The baroness and her daughter, though, would not give up so easily. Especially not now that they knew the king was on their side. They frequented the palace, and because of that, the prince avoided the place. Since Leila was unkind to our mute mermaid, the prince often took her sailing with him. Again, another opportunity she didn’t take advantage of. When the prince tried conversing with her, she just nodded and smiled, and that was the end of it.
One day, though, the baroness arrived bringing along with her one of the nephews who were dependent on her for their allowance.
“My nephew, Pig, your highness,” the baroness told the prince.
“P-pig?” The prince asked.
“Yes. We call him that because he eats like one. For a living, he uh… plays with rocks.”
“I am a sculptor, Aunt,” Pig corrected the baroness. “I do not play with rocks, I make art.”
A blue diamond as big as a man’s fist rolled onto the square wooden table.
“Hope Diamond, they call it,” its owner, a huge dark-skinned man, explained as he clasped his sausage-like hands about his round belly. “Got a kingdom in exchange for getting it off their hands. Cursed, you know.”
“A kingdom?” The young woman on his right laughed. “Jabiri, I can sell your diamond for two!”
“Well, it’s yours if you win, girl.”
Twirling the edges if her long black curls, the woman raised a brow at Jabiri. “Given my age, I’m hardly what you’d call a ‘girl.’”
“You should take it az a compliment, Brey,” the small man across Jabiri said with a smile. “You don’t look your four hundred sirty yearz.”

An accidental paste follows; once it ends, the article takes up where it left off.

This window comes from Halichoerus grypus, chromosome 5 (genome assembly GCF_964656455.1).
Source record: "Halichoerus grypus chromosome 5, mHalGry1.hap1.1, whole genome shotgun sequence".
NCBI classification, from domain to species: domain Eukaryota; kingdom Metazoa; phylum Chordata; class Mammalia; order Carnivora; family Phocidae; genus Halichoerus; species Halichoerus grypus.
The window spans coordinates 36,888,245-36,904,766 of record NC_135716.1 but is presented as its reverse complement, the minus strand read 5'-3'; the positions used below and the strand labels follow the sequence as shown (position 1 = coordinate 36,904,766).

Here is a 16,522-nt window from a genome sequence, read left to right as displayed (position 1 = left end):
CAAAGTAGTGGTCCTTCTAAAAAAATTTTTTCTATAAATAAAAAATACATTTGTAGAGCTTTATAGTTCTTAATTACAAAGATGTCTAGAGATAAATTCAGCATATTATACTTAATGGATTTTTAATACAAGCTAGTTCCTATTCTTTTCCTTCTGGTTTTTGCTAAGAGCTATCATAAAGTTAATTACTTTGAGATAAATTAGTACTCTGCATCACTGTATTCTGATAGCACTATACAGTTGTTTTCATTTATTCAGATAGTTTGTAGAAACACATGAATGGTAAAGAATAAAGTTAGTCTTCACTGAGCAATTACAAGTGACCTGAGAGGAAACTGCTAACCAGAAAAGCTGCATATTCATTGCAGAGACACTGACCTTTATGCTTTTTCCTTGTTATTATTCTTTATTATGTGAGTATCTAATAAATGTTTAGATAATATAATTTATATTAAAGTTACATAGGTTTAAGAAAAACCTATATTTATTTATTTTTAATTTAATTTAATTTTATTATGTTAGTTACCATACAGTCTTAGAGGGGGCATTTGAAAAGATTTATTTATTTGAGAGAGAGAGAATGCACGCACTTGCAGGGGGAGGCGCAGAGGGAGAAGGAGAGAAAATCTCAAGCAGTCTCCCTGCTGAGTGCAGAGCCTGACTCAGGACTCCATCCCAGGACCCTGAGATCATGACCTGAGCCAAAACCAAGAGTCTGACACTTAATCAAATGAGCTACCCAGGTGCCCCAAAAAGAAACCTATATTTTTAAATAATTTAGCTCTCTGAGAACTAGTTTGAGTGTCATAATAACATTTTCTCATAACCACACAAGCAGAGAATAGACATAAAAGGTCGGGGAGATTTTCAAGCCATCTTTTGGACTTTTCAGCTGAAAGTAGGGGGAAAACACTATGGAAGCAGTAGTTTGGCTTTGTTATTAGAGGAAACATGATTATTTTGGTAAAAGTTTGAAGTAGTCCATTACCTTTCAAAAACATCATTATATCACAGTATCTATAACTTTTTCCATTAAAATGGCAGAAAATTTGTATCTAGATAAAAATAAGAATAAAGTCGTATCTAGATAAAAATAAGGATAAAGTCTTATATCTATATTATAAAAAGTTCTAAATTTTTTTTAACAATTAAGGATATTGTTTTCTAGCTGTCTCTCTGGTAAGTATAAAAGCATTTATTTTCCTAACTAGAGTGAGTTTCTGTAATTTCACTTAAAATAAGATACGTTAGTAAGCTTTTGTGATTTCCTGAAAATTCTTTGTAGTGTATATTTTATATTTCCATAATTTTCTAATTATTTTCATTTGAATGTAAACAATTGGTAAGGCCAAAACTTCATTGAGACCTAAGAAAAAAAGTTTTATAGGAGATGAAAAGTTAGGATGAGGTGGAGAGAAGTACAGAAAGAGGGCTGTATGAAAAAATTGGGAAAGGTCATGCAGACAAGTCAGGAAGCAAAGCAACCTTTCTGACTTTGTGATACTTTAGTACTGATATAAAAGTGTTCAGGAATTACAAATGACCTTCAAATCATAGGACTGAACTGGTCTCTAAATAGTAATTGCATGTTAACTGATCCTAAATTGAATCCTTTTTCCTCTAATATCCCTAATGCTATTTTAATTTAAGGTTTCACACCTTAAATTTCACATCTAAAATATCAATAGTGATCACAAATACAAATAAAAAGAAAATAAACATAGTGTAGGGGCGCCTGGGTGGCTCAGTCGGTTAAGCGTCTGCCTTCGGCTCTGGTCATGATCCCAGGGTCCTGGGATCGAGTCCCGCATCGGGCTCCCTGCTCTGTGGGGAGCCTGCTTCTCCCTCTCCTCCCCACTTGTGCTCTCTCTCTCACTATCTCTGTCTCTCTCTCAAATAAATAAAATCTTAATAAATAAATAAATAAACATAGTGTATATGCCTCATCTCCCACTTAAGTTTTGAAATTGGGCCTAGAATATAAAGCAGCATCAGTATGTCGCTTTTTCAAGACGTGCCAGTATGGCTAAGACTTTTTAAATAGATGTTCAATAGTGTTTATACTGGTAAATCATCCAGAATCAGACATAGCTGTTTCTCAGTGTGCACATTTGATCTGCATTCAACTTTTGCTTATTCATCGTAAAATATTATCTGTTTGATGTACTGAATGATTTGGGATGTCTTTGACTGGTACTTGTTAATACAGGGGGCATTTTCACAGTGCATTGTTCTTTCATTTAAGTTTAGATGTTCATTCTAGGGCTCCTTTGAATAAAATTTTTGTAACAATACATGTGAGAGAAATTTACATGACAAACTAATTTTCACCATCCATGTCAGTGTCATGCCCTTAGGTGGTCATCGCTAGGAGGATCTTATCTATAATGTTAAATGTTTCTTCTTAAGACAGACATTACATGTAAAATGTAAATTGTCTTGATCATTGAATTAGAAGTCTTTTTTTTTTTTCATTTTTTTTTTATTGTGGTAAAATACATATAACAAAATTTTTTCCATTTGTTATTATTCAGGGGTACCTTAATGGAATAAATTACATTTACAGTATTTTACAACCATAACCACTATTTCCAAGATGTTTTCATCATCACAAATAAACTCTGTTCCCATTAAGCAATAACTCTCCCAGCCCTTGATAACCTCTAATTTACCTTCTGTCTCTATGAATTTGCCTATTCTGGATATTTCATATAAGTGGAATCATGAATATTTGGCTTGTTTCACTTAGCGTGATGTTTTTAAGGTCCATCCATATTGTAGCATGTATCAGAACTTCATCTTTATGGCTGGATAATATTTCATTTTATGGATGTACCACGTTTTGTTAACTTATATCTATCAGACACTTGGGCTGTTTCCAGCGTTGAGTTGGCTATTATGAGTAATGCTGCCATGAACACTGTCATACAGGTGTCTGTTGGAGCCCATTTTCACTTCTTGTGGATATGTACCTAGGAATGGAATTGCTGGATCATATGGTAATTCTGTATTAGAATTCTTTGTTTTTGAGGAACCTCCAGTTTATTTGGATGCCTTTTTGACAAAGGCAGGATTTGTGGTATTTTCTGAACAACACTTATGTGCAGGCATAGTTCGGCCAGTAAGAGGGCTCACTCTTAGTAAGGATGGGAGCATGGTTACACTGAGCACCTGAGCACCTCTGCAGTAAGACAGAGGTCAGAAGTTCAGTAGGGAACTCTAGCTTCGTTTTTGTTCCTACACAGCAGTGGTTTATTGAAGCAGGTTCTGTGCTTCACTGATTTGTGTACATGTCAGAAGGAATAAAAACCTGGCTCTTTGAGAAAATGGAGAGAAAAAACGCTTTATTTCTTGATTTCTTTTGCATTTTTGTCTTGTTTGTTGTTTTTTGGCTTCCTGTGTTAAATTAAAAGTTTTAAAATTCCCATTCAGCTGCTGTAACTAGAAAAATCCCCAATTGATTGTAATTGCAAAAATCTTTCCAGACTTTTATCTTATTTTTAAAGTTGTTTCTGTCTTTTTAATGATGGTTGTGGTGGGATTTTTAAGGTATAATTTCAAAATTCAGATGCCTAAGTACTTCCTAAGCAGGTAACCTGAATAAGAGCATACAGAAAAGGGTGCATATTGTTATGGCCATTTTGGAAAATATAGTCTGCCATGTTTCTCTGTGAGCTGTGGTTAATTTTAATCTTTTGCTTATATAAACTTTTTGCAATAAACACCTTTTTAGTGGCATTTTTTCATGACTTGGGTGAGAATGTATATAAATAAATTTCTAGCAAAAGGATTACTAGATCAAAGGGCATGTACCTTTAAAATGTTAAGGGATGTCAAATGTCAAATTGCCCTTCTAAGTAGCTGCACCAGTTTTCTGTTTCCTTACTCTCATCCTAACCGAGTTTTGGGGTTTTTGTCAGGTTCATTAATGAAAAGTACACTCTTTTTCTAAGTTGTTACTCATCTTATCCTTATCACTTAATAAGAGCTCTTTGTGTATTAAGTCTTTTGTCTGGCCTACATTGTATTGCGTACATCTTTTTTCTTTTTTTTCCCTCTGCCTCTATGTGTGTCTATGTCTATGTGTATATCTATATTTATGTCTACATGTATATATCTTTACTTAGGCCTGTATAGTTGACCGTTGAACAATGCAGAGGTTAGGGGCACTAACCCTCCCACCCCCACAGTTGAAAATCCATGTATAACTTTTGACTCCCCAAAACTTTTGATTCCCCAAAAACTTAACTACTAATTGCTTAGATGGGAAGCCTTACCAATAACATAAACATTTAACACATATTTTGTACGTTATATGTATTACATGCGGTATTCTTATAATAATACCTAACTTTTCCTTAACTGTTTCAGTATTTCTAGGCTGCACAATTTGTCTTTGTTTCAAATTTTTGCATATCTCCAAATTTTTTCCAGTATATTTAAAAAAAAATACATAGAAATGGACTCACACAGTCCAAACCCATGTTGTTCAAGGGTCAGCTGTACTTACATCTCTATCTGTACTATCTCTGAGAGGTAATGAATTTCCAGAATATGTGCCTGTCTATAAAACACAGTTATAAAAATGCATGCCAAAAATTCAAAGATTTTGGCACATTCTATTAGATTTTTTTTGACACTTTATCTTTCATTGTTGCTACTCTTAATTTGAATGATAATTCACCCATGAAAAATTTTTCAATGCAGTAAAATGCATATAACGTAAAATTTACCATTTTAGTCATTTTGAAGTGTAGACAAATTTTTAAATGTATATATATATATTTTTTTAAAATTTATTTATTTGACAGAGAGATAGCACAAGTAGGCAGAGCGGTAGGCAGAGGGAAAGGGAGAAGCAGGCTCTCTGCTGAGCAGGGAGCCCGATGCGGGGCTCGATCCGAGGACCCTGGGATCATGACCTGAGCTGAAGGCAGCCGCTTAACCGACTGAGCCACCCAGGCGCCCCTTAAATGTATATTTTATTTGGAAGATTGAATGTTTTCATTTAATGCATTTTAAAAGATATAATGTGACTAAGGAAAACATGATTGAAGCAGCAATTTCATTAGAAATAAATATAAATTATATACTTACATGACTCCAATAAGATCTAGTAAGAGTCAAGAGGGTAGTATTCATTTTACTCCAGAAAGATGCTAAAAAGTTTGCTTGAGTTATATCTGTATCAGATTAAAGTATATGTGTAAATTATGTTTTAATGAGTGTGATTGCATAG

“Thank you, Viggo, for announcing my age for all the universes to hear.” She crossed her legs, her thigh-high leather boots squeaking her displeasure.
Viggo inclined his head in a gracious gesture. “You are velcome.”
Siren traces the marks on Inyanna’s body. There are concave hollows in Inyanna’s arms, and there are connectors along her ribs that allow her to jack into her windbeast when she is in flight. Under Siren’s fingers, the patterns on Inyanna’s shoulders register as bumps—like tiny hills grouped together in circles that wind in and around each other.
“That tickles,” Inyanna says.
Her voice sends shivers along Siren’s spine and her fingers clutch and caress Inyanna’s skin.
“There is no one more beautiful than you,” Siren says.
They’re very easy, white men. They come to this part of the world in their suits and ties and expensive shoes, rushing through airports and hotel lobbies with their briefcases and laptops, swollen with a sense of their own importance. But really, they’re like children, ruled by their wants, enslaved by their appetites. They do not see how easy they are to read.
Marlene helped her grandmother slide open the door that led to Angkong’s room. Kang Atsi took the bayong from the young girl’s hand and emptied its contents onto the kitchen counter.
Amah sat on her sofa and fanned herself while she elevated her tiny feet onto her favorite green stool. Marlene looked at her tiny feet, each one about three inches.
She remembered that it was only two days ago, when she had walked with Amah to La Simpatica Commercial at Ongpin St, a shop stall that sold hand-beaded slippers and tsinelas. They sewed cloth shoes for women who had bound-feet—lotus feet, as they were called.